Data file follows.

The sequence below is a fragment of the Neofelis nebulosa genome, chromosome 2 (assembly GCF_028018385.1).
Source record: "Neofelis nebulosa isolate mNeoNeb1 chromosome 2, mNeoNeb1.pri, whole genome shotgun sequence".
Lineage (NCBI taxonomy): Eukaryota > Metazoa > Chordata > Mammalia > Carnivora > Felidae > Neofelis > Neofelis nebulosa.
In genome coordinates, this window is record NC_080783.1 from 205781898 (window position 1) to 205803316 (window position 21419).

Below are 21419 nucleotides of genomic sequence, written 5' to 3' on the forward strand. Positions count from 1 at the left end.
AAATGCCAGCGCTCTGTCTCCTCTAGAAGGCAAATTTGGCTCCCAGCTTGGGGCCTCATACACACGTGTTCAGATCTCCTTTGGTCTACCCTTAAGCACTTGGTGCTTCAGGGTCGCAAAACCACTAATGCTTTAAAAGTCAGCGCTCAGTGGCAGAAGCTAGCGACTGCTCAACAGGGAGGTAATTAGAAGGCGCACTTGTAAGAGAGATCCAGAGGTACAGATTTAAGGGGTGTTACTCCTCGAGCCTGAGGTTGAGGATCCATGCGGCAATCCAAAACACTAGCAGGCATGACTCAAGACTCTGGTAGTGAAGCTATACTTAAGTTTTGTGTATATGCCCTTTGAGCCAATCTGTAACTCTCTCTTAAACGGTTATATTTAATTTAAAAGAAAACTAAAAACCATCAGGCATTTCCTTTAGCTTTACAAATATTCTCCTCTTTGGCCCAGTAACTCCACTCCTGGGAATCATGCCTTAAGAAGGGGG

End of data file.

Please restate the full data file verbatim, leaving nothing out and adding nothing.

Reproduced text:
The sequence below is a fragment of the Neofelis nebulosa genome, chromosome 2 (assembly GCF_028018385.1).
Source record: "Neofelis nebulosa isolate mNeoNeb1 chromosome 2, mNeoNeb1.pri, whole genome shotgun sequence".
Lineage (NCBI taxonomy): Eukaryota > Metazoa > Chordata > Mammalia > Carnivora > Felidae > Neofelis > Neofelis nebulosa.
In genome coordinates, this window is record NC_080783.1 from 205781898 (window position 1) to 205803316 (window position 21419).

Below are 21419 nucleotides of genomic sequence, written 5' to 3' on the forward strand. Positions count from 1 at the left end.
AAATGCCAGCGCTCTGTCTCCTCTAGAAGGCAAATTTGGCTCCCAGCTTGGGGCCTCATACACACGTGTTCAGATCTCCTTTGGTCTACCCTTAAGCACTTGGTGCTTCAGGGTCGCAAAACCACTAATGCTTTAAAAGTCAGCGCTCAGTGGCAGAAGCTAGCGACTGCTCAACAGGGAGGTAATTAGAAGGCGCACTTGTAAGAGAGATCCAGAGGTACAGATTTAAGGGGTGTTACTCCTCGAGCCTGAGGTTGAGGATCCATGCGGCAATCCAAAACACTAGCAGGCATGACTCAAGACTCTGGTAGTGAAGCTATACTTAAGTTTTGTGTATATGCCCTTTGAGCCAATCTGTAACTCTCTCTTAAACGGTTATATTTAATTTAAAAGAAAACTAAAAACCATCAGGCATTTCCTTTAGCTTTACAAATATTCTCCTCTTTGGCCCAGTAACTCCACTCCTGGGAATCATGCCTTAAGAAGGGGG